Later today, Oprah Winfrey will present the final episode of the epic 25-year run of her talk show. Whether you belong to the Oprah or the "Just Say Noprah" camp, it is difficult to deny that, for millions, Winfrey's program has been much more than a talk show. The devotion that she has inspired goes beyond her massive car and gift giveaways and her ability to attract the most powerful celebrities to her stage.
Grace on the Margins
Earlier this week, Jim Wallis and Sojourners magazine, upheld by many as the great, white, progressive hope of Protestant Evangelicalism, found themselves on the defense after rejecting a video ad from an organization called Believe Out Loud.
The ad, which can be seen on Youtube, shows a young boy walking up the aisle of a church flanked by two adults. As the threesome moves past the pews, children point at them and adults give them disapproving stares. When they reach the front of the church, the camera raises to show that the boy is accompanied by his two mothers. A clergyman looks at them from the sanctuary and announces, “Welcome, everyone.”
As the progressive Catholic world continues to lament the imminent expulsion of Fr. Roy Bourgeois from the Maryknoll community, Bishop Patricia Fresen stands as a quiet reminder that many Catholic women have already suffered a similar fate for publicly supporting women's ordination.
Of all of the celebrations that rang out after the death of Osama bin Laden was announced, the festivities that erupted on U.S. college campuses were particularly intriguing.
John Paul II’s imminent beatification has led both secular and religious media to make an old idea like sainthood new again.
For most of us, saints seem otherworldly, far removed from ordinary existence. We get images of a perfect, selfless saint or an ecstatic, medieval mystic with an oozing stigmata. They are angelic beings, far easier to pray to than relate to. It’s no wonder that Dorothy Day famously quipped “Don’t call me a saint. I don’t want to be dismissed so easily.”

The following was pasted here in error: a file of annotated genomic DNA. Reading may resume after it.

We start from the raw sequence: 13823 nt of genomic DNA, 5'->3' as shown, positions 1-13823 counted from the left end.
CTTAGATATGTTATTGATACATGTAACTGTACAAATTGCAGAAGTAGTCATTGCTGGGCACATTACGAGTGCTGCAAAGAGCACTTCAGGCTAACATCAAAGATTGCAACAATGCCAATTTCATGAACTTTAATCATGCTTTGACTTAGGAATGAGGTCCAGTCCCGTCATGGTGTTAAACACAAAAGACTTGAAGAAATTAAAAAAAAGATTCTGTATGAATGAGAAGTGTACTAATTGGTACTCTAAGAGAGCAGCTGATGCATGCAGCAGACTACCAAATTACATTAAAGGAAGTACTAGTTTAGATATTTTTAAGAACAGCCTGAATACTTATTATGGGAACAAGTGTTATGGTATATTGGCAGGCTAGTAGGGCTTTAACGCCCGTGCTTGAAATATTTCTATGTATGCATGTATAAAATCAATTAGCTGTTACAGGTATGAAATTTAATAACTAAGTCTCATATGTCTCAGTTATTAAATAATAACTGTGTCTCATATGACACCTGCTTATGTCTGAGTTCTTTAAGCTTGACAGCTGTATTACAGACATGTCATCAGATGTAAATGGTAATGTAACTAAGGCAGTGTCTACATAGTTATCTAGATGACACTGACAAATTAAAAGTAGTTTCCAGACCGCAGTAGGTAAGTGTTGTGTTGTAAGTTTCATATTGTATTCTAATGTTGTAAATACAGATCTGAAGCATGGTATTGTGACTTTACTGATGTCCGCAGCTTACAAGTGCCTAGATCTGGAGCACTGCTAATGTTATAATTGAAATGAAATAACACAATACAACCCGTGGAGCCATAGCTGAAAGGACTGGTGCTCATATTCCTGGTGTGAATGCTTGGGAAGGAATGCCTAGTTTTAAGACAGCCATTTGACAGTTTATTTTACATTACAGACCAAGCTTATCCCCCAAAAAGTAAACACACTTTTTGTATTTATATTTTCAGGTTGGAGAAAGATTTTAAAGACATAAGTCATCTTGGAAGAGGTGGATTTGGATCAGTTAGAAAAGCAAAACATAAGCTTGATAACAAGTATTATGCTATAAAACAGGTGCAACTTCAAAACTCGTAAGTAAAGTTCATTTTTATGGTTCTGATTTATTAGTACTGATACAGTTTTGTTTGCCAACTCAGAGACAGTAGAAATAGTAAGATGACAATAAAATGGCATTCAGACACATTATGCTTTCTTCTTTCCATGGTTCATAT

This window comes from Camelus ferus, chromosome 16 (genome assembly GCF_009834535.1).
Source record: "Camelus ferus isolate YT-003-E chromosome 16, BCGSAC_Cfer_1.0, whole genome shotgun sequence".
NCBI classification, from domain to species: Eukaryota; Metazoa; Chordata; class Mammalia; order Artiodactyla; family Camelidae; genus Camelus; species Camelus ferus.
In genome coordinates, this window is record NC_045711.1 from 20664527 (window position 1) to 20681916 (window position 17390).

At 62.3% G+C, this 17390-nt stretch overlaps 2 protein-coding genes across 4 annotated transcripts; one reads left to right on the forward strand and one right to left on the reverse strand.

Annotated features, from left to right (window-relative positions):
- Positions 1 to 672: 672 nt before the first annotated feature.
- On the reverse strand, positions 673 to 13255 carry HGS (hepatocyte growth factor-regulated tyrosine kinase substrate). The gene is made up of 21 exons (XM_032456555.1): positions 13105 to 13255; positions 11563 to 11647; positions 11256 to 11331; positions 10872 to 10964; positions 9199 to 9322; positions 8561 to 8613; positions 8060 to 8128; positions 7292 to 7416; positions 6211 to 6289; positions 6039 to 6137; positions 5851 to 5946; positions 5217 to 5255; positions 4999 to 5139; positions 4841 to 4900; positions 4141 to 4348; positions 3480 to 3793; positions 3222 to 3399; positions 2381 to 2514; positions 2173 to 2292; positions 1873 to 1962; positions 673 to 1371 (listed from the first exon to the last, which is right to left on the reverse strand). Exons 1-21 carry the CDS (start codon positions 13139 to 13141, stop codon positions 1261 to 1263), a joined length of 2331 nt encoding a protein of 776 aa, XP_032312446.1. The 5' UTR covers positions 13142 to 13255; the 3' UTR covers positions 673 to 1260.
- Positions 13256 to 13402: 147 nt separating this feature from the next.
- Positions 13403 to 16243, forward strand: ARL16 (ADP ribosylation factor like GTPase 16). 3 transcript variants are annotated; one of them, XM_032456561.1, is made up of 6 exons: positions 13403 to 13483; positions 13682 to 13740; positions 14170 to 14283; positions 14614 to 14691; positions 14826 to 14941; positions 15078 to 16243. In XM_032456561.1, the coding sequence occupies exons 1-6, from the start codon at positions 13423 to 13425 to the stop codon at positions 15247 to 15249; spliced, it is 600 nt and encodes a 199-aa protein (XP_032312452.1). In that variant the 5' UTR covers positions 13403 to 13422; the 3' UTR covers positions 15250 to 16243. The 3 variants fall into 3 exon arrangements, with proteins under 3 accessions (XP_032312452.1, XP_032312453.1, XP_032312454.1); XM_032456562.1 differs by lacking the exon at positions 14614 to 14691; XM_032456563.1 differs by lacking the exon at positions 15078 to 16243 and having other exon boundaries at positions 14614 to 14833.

I’ve had more than one Catholic who grew up either before or on the cusp of Vatican II tell me horror stories of how they were taught that Jesus died because of their sins.
This was a particularly heavy-handed way for priests and nuns to lay an even thicker coat of guilt on impressionable Catholic school children. Because they were sinners, Jesus had to suffer and die to redeem them. It was one rendering of the traditional theological interpretations of the crucifixion -- that Jesus had to die to fulfill the Scriptures and that his death atoned for the sins of the world.
One of my earliest memories of church is watching my mother being forced to abstain from the Eucharist during my First Holy Communion. The scene is still vivid for me.
I sat in the third pew, squirming in the frilly, miniature bridal gown and veil that we were required to wear. When I returned from my first taste of the host and sacramental wine, I turned around to watch my family receive communion.
He won a purple heart for his service in Vietnam. He lived and worked among the poor in Bolivia for five years. He has served nearly five years in federal prison for non-violent protests, calling attention to U.S. foreign policy in Latin America. And now Fr. Roy Bourgeois has been told that he no longer has a place in the community of the Maryknoll Fathers and Brothers.
When I questioned my students at an area college class about their feelings on religious hierarchy, I received many of the same answers. They do not trust religious leadership. Why? Because they believe that religious leaders are not living out the morality they espouse.
Not only do these students believe that they do not need a mediator between themselves and God, many believe that the mediator may actually taint or obstruct their relationships with the holy.
If these same students tuned into Morley Safer’s interview with Archbishop Dolan on Sunday night, I wonder if any of their opinions might be amended.
This past Ash Wednesday, while most Catholics were being told to turn away from sin, the faithful in Philadelphia were informed that the hierarchy had, once again, failed to do so themselves. After reading the details of this latest fallout of the church’s sex abuse epidemic, I am starting to wonder if there is anything left to say. Even with so much already said, there is still one question that troubles me. Why are we, the Catholic laity, still letting the hierarchy get away with it?